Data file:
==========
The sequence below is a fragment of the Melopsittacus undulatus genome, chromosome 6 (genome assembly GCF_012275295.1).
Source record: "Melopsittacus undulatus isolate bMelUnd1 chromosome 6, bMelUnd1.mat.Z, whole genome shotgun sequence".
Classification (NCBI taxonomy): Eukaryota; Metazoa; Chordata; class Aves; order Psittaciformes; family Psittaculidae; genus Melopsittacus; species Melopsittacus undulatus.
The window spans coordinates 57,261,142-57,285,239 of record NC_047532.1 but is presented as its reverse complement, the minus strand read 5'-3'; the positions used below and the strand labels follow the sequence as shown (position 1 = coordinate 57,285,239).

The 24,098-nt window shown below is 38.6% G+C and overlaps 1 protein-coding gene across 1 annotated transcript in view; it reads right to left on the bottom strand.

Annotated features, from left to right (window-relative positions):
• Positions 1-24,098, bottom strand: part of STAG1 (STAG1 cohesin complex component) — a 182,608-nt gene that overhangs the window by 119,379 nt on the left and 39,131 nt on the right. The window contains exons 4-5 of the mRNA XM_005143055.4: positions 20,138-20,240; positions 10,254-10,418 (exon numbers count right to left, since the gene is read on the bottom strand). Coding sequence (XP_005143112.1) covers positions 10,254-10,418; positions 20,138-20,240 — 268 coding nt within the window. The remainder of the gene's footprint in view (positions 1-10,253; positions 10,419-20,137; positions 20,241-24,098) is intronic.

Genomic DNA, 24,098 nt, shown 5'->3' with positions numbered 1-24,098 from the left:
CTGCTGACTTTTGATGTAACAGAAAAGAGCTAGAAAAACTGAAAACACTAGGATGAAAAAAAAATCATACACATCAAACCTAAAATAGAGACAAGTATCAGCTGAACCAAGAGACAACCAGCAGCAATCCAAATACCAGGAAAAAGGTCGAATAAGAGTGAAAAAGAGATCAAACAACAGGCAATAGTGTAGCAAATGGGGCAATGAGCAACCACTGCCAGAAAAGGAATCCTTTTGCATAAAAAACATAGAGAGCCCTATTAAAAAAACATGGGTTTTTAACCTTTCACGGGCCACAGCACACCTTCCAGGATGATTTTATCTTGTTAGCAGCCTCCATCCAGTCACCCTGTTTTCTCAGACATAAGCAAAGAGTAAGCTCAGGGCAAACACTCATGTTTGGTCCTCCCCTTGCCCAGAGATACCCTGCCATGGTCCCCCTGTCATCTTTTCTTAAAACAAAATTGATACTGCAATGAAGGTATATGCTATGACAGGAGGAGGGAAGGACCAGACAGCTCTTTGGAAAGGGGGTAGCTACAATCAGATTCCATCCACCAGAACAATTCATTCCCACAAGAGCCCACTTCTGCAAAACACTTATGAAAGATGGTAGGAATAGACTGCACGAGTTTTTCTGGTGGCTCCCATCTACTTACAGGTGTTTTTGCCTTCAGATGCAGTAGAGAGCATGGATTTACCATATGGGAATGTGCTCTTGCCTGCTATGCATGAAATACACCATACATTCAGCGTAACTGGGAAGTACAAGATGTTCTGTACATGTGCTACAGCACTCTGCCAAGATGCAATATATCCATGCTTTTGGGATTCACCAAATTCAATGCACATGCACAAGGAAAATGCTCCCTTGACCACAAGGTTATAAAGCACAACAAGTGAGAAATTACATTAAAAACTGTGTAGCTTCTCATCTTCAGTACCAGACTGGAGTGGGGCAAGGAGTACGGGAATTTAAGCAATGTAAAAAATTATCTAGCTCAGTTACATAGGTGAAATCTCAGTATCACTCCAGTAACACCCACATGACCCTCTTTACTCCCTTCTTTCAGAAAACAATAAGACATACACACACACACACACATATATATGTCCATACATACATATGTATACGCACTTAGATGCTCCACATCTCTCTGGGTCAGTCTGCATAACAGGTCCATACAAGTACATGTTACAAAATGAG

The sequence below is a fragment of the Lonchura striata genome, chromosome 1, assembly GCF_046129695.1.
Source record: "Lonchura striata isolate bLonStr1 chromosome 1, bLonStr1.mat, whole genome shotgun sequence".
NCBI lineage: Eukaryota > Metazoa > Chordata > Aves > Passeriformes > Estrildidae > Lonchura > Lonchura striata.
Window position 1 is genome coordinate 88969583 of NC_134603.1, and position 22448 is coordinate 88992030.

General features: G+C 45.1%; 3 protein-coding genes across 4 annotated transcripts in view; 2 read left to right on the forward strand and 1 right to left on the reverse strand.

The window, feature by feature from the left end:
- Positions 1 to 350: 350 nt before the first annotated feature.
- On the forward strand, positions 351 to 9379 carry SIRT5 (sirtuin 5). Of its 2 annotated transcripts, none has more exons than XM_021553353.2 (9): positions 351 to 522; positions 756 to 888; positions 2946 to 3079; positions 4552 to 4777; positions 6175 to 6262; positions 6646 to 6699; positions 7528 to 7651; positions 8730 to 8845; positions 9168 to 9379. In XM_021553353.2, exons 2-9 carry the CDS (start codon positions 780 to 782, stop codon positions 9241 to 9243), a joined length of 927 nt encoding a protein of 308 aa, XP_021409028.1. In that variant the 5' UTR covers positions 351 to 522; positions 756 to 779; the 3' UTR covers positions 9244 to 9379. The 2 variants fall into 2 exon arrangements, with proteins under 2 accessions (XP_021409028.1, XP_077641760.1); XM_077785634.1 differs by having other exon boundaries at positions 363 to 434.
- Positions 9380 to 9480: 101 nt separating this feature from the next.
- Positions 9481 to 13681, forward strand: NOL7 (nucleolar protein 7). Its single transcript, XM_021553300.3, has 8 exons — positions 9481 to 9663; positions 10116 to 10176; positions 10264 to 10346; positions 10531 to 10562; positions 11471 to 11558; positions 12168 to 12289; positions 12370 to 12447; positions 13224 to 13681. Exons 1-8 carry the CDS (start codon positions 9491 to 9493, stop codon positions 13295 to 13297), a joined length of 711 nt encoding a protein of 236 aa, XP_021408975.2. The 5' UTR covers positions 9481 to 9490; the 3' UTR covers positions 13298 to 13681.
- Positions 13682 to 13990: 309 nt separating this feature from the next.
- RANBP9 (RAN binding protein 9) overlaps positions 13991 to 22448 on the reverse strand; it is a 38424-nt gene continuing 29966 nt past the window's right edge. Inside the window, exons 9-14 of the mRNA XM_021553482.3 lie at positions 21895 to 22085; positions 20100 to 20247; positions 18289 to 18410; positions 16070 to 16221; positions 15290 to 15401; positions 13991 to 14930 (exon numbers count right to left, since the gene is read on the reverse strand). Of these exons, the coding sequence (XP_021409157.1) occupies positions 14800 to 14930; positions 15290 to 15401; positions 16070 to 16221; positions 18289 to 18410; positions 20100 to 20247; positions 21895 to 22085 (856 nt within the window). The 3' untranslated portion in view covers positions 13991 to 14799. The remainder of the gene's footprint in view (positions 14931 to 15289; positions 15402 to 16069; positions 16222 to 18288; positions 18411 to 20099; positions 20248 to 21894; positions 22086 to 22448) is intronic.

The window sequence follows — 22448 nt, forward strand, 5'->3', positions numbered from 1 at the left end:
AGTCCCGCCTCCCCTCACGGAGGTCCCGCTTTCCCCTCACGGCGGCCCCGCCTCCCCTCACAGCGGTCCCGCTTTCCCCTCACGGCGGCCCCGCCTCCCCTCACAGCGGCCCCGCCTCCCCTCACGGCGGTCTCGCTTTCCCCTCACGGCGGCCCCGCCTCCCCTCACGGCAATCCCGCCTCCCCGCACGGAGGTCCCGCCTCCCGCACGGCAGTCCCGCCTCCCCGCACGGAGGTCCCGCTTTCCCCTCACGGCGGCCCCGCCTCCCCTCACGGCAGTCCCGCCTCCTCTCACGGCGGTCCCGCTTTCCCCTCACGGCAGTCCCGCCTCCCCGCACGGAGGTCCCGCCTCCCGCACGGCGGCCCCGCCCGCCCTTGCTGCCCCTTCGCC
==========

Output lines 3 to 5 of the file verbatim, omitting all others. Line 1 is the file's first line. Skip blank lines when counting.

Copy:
Classification (NCBI taxonomy): Eukaryota; Metazoa; Chordata; class Aves; order Psittaciformes; family Psittaculidae; genus Melopsittacus; species Melopsittacus undulatus.
The window spans coordinates 57,261,142-57,285,239 of record NC_047532.1 but is presented as its reverse complement, the minus strand read 5'-3'; the positions used below and the strand labels follow the sequence as shown (position 1 = coordinate 57,285,239).

The 24,098-nt window shown below is 38.6% G+C and overlaps 1 protein-coding gene across 1 annotated transcript in view; it reads right to left on the bottom strand.